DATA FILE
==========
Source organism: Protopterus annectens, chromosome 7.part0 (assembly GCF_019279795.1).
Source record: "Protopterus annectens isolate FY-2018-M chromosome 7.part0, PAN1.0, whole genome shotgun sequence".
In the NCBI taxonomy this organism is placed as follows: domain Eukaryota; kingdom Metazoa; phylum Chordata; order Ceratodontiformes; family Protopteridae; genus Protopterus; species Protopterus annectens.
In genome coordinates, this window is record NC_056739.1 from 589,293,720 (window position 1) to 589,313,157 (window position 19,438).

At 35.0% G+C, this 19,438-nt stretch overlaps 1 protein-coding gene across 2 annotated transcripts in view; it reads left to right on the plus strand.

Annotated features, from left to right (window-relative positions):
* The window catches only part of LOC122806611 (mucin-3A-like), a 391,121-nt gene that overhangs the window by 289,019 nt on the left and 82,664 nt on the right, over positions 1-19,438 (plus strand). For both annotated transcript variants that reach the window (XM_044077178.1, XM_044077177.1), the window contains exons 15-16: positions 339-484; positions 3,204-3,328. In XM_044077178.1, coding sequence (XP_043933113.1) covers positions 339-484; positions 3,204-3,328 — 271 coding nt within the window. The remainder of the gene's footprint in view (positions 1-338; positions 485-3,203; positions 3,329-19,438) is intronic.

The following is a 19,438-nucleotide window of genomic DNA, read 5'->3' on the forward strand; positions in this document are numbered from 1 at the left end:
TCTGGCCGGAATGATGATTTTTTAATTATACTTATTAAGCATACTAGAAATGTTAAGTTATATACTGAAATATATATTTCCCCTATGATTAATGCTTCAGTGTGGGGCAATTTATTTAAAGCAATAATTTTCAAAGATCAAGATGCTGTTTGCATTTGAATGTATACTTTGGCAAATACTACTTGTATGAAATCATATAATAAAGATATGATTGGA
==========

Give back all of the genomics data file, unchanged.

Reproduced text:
Source organism: Protopterus annectens, chromosome 7.part0 (assembly GCF_019279795.1).
Source record: "Protopterus annectens isolate FY-2018-M chromosome 7.part0, PAN1.0, whole genome shotgun sequence".
In the NCBI taxonomy this organism is placed as follows: domain Eukaryota; kingdom Metazoa; phylum Chordata; order Ceratodontiformes; family Protopteridae; genus Protopterus; species Protopterus annectens.
In genome coordinates, this window is record NC_056739.1 from 589,293,720 (window position 1) to 589,313,157 (window position 19,438).

At 35.0% G+C, this 19,438-nt stretch overlaps 1 protein-coding gene across 2 annotated transcripts in view; it reads left to right on the plus strand.

Annotated features, from left to right (window-relative positions):
* The window catches only part of LOC122806611 (mucin-3A-like), a 391,121-nt gene that overhangs the window by 289,019 nt on the left and 82,664 nt on the right, over positions 1-19,438 (plus strand). For both annotated transcript variants that reach the window (XM_044077178.1, XM_044077177.1), the window contains exons 15-16: positions 339-484; positions 3,204-3,328. In XM_044077178.1, coding sequence (XP_043933113.1) covers positions 339-484; positions 3,204-3,328 — 271 coding nt within the window. The remainder of the gene's footprint in view (positions 1-338; positions 485-3,203; positions 3,329-19,438) is intronic.

The following is a 19,438-nucleotide window of genomic DNA, read 5'->3' on the forward strand; positions in this document are numbered from 1 at the left end:
TCTGGCCGGAATGATGATTTTTTAATTATACTTATTAAGCATACTAGAAATGTTAAGTTATATACTGAAATATATATTTCCCCTATGATTAATGCTTCAGTGTGGGGCAATTTATTTAAAGCAATAATTTTCAAAGATCAAGATGCTGTTTGCATTTGAATGTATACTTTGGCAAATACTACTTGTATGAAATCATATAATAAAGATATGATTGGA